HTTP 416: Ultimate Guide to Fix the Range Not Satisfiable Error

Have you ever encountered an HTTP 416 error? If so, then you know how frustrating it can be to try and fix the issue. It’s one of those errors that can quickly cause a website or application to malfunction. In this guide, we’ll take a look at what causes the dreaded HTTP 416 error, as well as solutions for fixing it. 

What Is 416 Http Status Code?

The 416 HTTP status code is an error of Hypertext Transfer Protocol (HTTP) that occurs when a range request header is sent by the client in order to retrieve byte ranges from a file. It’s basically used as a response for requests containing Range headers, which aren’t able to be fulfilled.


Generally, if the server cannot provide bytes within the requested range, it responds with this particular status code. In addition, clients can use the 416 Status Code to indicate that they don’t want any more of the file that has already been transferred.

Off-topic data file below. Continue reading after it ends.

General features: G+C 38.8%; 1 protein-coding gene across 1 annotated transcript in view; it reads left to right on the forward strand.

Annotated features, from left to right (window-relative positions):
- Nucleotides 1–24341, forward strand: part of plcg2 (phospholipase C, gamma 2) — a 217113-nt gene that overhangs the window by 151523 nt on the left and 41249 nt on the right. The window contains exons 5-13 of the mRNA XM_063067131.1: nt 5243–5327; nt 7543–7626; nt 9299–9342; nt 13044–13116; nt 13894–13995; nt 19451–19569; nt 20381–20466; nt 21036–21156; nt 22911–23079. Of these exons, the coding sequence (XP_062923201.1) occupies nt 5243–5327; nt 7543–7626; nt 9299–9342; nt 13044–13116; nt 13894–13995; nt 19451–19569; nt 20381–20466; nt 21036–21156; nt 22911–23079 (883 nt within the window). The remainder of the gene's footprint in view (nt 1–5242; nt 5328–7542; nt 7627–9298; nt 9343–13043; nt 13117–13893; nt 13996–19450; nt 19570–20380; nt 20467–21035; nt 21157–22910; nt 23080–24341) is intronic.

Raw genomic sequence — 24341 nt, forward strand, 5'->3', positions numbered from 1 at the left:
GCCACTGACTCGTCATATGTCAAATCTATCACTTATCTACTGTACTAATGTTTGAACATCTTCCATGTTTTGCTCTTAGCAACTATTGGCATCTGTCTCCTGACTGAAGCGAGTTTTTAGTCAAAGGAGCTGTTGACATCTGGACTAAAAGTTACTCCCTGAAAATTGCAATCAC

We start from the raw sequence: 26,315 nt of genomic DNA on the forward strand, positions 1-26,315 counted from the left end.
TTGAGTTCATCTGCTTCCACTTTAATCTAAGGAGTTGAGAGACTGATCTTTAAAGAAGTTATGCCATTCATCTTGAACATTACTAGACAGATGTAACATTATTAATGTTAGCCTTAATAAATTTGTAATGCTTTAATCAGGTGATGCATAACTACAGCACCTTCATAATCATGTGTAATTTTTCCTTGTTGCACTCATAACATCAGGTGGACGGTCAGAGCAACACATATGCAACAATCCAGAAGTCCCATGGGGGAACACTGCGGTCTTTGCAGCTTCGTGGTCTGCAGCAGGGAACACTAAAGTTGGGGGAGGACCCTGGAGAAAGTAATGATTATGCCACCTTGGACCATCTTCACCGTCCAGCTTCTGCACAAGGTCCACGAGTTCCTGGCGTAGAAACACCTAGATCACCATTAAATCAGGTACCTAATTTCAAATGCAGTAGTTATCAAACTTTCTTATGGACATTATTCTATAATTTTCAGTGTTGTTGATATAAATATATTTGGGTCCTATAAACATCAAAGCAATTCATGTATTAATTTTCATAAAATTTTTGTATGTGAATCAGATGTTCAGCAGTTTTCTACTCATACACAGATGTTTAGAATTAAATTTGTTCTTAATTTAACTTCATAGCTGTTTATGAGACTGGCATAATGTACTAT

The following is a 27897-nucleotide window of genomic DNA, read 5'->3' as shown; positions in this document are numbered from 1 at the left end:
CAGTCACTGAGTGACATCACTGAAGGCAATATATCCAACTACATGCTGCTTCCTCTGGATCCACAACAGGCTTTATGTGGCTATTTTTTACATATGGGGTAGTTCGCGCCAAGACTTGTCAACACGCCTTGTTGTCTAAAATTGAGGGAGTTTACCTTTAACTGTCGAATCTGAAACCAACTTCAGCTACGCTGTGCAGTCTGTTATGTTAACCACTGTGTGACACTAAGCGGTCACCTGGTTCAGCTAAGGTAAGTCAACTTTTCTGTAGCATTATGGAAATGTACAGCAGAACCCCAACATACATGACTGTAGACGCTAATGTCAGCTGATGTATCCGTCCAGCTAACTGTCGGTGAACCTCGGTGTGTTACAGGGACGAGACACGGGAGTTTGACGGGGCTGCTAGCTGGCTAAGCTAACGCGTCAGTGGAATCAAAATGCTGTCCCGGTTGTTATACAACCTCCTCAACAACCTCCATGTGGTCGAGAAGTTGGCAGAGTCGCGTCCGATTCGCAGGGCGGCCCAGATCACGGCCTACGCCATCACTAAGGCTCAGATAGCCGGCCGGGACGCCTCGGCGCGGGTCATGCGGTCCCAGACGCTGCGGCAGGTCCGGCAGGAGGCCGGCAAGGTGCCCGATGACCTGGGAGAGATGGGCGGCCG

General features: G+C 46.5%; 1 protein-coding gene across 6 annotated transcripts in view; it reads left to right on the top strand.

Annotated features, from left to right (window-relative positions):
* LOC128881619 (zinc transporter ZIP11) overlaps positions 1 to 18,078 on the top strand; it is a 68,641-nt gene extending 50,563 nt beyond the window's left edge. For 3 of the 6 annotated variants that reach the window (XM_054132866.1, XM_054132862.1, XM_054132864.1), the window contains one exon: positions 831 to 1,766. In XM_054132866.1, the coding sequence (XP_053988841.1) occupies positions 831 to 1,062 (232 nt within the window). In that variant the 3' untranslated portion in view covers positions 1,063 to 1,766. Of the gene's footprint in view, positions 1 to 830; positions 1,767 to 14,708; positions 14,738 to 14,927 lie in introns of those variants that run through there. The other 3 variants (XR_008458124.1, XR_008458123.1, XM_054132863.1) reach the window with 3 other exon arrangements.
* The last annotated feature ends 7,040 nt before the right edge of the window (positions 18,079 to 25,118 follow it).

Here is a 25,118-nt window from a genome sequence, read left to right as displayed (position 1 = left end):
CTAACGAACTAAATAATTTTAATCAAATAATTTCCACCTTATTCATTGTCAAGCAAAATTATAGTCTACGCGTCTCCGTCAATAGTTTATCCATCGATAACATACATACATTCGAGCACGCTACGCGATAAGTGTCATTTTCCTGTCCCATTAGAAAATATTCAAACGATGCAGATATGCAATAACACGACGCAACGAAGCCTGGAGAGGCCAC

In other words, the 416 Status Code indicates that there is no overlap between what has been requested and what resources are available on the server – meaning that none of the requested ranges could be satisfied. As such, this error will occur if you try to download a segment or parts of a file that doesn’t exist on the server – like trying to access non-existent pages or requesting files outside your directory structure.

It should also be noted that this error message might appear even if you actually have all of the necessary data; simply because certain servers won’t process partial (or “range”) requests unless otherwise specified in their configuration settings.


here is an example of an HTTP request and response where the server responds with a 416 error:

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HTTP Request:

GET /example.txt HTTP/1.1
Range: bytes=1000-1999

In this example, the client is requesting a file called example.txt from the server Additionally, the client is requesting only a specific portion of the file, specifically bytes 1000-1999. This is specified using the Range header, which is a request header used to specify the range of data that the client wants to retrieve.

HTTP Response:

HTTP/1.1 416 Range Not Satisfiable
Content-Range: bytes */1234